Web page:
Tahini Halvah

Sesame Tahini Halvah

 The Spruce

Prep: 5 mins
Cook: 10 mins
Chill Time: 10 mins
Total: 10 mins
Servings: 4 to 6 servings
Nutritional Guidelines (per serving)
994 Calories
56g Fat
119g Carbs
21g Protein
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Nutrition Facts
Servings: 4 to 6
Amount per serving
Calories 994
% Daily Value*
Total Fat 56g 72%
Saturated Fat 8g 38%
Cholesterol 0mg 0%
Sodium 164mg 7%
Total Carbohydrate 119g 43%
Dietary Fiber 7g 26%
Total Sugars 95g
Protein 21g
Vitamin C 5mg 24%
Calcium 153mg 12%
Iron 5mg 29%
Potassium 737mg 16%
*The % Daily Value (DV) tells you how much a nutrient in a food serving contributes to a daily diet. 2,000 calories a day is used for general nutrition advice.
(Nutrition information is calculated using an ingredient database and should be considered an estimate.)

Halvah—the Arabic term for "sweet"—is a general term used around the world for a sweet treat that can take many forms. The most famous version of this tasty confection is the Middle Eastern sesame sweet, but each region where the concoction exists has a different take on it, from flour-based to semolina, rice, or cornstarch. Halvah is found in Asia, Northern Africa, India, and the Balkans. And, luckily, this sweet treat is easy to make at home—no need to travel across the globe.

A common version is made with tahini, sugar or honey, spices, and most times added nuts or extracts. The flavoring in halvah is as big as your imagination because it is flexible and open to personal interpretation, but delicious and satisfying no matter the recipe. Halvah can be flavored with chocolate, coffee, vanilla, rose water, lemon zest, poppy seeds, or orange oil, just to name a few. Add pistachios, almonds, hazelnuts, or black sesame seeds for crunch, or flavor it with coconut, vanilla, peanuts, or dried fruits.

Our version is simple enough to follow but does require some candy-making skills, a candy thermometer, and a day or so to crystallize. Toast the nuts beforehand, as this contributes to the rich taste of this treat, and use good-quality honey and tahini because the preparation has so few ingredients that high-quality components are key. Once you make the halvah, there is more you can do than simply eat it on its own, such as crumbling and sprinkling it over ice cream or parfaits or using it as a topping for freshly baked brownies, cupcakes, or cakes.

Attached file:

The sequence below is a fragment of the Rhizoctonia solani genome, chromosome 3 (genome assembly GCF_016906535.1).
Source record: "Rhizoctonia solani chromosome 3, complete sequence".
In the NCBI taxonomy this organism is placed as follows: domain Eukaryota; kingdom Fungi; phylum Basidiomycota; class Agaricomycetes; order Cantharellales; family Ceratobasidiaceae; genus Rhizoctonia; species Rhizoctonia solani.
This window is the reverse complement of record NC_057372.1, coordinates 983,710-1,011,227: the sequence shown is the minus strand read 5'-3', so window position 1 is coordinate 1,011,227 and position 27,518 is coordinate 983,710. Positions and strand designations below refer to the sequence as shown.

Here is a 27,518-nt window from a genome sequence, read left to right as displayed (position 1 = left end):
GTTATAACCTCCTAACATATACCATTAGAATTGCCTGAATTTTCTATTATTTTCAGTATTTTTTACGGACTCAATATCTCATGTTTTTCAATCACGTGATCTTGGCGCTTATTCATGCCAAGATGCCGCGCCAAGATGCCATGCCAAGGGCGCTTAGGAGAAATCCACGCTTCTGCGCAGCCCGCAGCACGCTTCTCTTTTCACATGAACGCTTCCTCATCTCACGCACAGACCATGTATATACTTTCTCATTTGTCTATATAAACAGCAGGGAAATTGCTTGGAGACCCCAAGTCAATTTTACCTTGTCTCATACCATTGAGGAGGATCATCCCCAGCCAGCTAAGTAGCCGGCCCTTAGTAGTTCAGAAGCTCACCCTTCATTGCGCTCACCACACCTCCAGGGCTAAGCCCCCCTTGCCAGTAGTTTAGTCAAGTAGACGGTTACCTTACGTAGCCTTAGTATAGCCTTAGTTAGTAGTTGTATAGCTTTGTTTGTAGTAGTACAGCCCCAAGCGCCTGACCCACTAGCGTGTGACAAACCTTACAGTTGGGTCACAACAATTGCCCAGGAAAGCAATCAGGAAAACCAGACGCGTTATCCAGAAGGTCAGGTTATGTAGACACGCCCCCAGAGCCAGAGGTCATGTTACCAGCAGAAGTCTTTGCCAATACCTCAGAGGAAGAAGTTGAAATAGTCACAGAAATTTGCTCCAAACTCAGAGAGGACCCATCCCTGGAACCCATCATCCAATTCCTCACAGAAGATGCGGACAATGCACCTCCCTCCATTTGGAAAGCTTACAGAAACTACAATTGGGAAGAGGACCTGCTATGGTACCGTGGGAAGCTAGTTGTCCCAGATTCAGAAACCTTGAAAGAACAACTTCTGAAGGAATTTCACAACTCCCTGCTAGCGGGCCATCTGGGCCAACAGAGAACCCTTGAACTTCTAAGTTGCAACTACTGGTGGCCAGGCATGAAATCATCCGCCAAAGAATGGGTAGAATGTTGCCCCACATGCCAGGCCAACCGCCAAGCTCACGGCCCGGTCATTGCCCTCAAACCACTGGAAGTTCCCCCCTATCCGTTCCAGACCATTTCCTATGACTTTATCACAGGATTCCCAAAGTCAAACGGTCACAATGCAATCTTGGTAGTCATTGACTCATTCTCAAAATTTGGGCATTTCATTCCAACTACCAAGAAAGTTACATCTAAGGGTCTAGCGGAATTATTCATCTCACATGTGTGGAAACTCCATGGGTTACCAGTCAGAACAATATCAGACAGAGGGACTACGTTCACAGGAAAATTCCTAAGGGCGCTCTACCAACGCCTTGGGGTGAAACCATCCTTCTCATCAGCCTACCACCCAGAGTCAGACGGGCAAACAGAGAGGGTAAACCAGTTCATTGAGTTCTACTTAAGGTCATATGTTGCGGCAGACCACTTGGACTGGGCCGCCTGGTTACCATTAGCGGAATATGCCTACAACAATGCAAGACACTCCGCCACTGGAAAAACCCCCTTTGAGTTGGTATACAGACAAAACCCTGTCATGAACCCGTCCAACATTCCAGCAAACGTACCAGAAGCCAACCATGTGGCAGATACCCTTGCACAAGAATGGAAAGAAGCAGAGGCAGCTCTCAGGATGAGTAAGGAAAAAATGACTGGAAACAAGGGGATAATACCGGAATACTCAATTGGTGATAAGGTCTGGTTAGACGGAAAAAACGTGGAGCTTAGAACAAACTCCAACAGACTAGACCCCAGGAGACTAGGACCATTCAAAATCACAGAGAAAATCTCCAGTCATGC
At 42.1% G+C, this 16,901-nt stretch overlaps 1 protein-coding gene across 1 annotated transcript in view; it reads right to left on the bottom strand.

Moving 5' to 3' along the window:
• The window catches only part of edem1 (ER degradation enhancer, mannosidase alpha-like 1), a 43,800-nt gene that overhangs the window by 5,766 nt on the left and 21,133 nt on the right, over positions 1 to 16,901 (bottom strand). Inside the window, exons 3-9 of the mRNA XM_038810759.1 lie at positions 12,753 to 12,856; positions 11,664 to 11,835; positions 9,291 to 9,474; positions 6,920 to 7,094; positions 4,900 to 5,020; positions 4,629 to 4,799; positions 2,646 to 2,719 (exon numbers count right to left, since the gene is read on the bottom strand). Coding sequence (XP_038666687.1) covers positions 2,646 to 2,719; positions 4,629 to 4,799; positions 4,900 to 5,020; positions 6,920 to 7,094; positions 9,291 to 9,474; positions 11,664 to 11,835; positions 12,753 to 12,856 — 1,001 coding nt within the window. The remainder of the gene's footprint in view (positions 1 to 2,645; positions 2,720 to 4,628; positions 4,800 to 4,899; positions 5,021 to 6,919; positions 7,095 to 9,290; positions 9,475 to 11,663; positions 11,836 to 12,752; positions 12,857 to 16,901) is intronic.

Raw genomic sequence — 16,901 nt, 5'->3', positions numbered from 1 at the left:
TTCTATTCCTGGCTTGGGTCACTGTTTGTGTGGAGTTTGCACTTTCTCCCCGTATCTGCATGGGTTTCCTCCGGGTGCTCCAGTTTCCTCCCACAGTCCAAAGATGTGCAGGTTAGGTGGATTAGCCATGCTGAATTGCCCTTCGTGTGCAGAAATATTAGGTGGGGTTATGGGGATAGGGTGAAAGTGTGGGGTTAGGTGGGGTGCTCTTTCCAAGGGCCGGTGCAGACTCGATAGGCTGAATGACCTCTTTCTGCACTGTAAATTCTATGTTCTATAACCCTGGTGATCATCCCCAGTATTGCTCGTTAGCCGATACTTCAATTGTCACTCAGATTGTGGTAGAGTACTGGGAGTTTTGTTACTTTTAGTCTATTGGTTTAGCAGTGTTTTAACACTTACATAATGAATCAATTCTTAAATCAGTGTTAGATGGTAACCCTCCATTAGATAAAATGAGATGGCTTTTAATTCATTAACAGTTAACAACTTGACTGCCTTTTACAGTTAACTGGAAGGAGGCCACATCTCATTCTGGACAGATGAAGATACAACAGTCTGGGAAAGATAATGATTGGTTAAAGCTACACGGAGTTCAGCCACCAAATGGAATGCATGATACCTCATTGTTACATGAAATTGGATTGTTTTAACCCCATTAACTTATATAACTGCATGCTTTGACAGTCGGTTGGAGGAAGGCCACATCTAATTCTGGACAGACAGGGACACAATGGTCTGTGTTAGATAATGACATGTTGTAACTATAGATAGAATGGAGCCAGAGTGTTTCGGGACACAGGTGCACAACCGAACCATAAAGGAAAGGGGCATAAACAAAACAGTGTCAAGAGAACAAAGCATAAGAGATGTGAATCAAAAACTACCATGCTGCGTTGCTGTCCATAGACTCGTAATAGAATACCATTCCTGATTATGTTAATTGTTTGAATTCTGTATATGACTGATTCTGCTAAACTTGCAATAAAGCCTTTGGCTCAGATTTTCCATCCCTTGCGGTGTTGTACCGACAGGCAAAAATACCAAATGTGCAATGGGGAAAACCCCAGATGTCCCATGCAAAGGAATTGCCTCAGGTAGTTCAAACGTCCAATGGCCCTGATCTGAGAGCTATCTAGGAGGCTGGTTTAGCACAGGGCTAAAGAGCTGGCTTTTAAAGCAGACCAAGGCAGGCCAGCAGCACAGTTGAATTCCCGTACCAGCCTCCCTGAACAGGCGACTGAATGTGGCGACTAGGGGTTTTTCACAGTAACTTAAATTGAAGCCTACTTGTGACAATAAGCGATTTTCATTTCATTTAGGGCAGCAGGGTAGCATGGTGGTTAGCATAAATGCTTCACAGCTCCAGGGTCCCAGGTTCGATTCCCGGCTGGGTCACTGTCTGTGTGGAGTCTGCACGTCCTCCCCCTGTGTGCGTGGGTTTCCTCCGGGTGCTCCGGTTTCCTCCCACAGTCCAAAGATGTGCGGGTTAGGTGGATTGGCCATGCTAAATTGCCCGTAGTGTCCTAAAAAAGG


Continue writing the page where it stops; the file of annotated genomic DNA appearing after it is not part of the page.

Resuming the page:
Steps to Make It

  1. Gather the ingredients.

    Sesame tahini halvah recipe ingredients
    The Spruce 
  2. Lightly oil a 6-cup mold, loaf, or cake pan.

    Loaf pan
    The Spruce
  3. Heat the honey in a heavy-bottomed saucepan over medium heat until it reaches 240 F or the soft-ball stage: when a bit of the syrup is dropped into cold water it should form a soft, flexible ball.

    Heating the honey
    The Spruce
  4. Allow the honey to cool slightly and add the vanilla and nuts.

    Nuts and vanilla added to the heated honey
    The Spruce
  5. Gently fold in the tahini and stir until the mixture is well blended.

    Tahini added to the honey and nuts
    The Spruce
  6. Pour the mixture into the prepared pan and cool completely.

    Sesame tahini halvah in the loaf pan
    The Spruce
  7. Wrap the halvah well and refrigerate it for 24 to 36 hours so the halvah’s characteristic crystallized texture can fully develop.

    Halvah in a loaf pan covered with plastic wrap
    The Spruce
  8. Cut the halvah into slices while it’s cold but serve at room temperature. The halvah will keep in the refrigerator for several months.

    Slices of sesame tahini halvah
    The Spruce
  9. Enjoy!

How Do I Toast Pistachios?

Toasting nuts and seeds help intensify their flavor. It is key to toast the pistachios before adding them into the mixture:

  • Preheat the oven to 350 F.
  • Place in a single layer of nuts on a baking sheet.
  • Bake until golden brown, or for approximately 7 minutes, checking halfway to make sure the nuts don't burn.
  • Remove from oven and allow them to cool slightly before using.

Flaky Halvah

It can be a challenge to achieve the flaky texture found in Israeli halvah, so if your version ends up having more of fudge or caramel-like consistency, don't fret—it will still have that delicious, signature taste. Some cooks claim that allowing the honey to reach 270 F will achieve the signature texture.

Additional Ingredients and Flavorings

At the Mahane Yehuda market in Jerusalem, you will see tables piled high with several different varieties of halvah, some studded with nuts, some flavored with extracts, and some even tinged with color. Because our recipe is somewhat a blank slate, the possibilities are nearly endless. Here are a few of our favorite additions:

  • Add flakes of coconut, raisins, currants, sour cherries, chopped dates, or nuts like hazelnuts, macadamias, pecans, or pine nuts.
  • Add instant coffee, powdered cocoa, lemon zest, or edible essential oil to add a different flavor profile.
  • Coat the slices of halvah with melted dark chocolate and add nuts or sprinkles on top before the chocolate sets for a festive touch.